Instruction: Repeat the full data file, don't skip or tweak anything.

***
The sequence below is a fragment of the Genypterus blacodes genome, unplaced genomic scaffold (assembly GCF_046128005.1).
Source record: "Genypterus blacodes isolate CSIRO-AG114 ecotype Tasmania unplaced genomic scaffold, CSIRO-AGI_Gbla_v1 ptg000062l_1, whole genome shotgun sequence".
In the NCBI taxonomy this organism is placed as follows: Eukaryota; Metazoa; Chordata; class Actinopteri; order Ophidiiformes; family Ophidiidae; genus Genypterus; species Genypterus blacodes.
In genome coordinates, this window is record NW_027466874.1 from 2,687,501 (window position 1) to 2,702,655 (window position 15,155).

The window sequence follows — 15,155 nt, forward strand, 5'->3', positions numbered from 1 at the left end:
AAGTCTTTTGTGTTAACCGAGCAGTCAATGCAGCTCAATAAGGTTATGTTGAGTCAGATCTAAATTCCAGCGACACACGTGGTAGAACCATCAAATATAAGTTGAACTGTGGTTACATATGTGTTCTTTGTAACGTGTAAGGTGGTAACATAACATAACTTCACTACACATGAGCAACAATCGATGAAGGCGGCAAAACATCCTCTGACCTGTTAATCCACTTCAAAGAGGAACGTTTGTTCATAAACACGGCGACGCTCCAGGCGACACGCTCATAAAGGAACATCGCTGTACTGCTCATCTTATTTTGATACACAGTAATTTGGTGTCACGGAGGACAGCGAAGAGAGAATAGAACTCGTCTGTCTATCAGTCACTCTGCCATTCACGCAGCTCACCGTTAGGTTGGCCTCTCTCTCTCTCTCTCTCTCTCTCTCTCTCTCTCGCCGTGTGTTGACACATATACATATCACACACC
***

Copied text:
The sequence below is a fragment of the Genypterus blacodes genome, unplaced genomic scaffold (assembly GCF_046128005.1).
Source record: "Genypterus blacodes isolate CSIRO-AG114 ecotype Tasmania unplaced genomic scaffold, CSIRO-AGI_Gbla_v1 ptg000062l_1, whole genome shotgun sequence".
In the NCBI taxonomy this organism is placed as follows: Eukaryota; Metazoa; Chordata; class Actinopteri; order Ophidiiformes; family Ophidiidae; genus Genypterus; species Genypterus blacodes.
In genome coordinates, this window is record NW_027466874.1 from 2,687,501 (window position 1) to 2,702,655 (window position 15,155).

The window sequence follows — 15,155 nt, forward strand, 5'->3', positions numbered from 1 at the left end:
AAGTCTTTTGTGTTAACCGAGCAGTCAATGCAGCTCAATAAGGTTATGTTGAGTCAGATCTAAATTCCAGCGACACACGTGGTAGAACCATCAAATATAAGTTGAACTGTGGTTACATATGTGTTCTTTGTAACGTGTAAGGTGGTAACATAACATAACTTCACTACACATGAGCAACAATCGATGAAGGCGGCAAAACATCCTCTGACCTGTTAATCCACTTCAAAGAGGAACGTTTGTTCATAAACACGGCGACGCTCCAGGCGACACGCTCATAAAGGAACATCGCTGTACTGCTCATCTTATTTTGATACACAGTAATTTGGTGTCACGGAGGACAGCGAAGAGAGAATAGAACTCGTCTGTCTATCAGTCACTCTGCCATTCACGCAGCTCACCGTTAGGTTGGCCTCTCTCTCTCTCTCTCTCTCTCTCTCTCTCTCTCGCCGTGTGTTGACACATATACATATCACACACC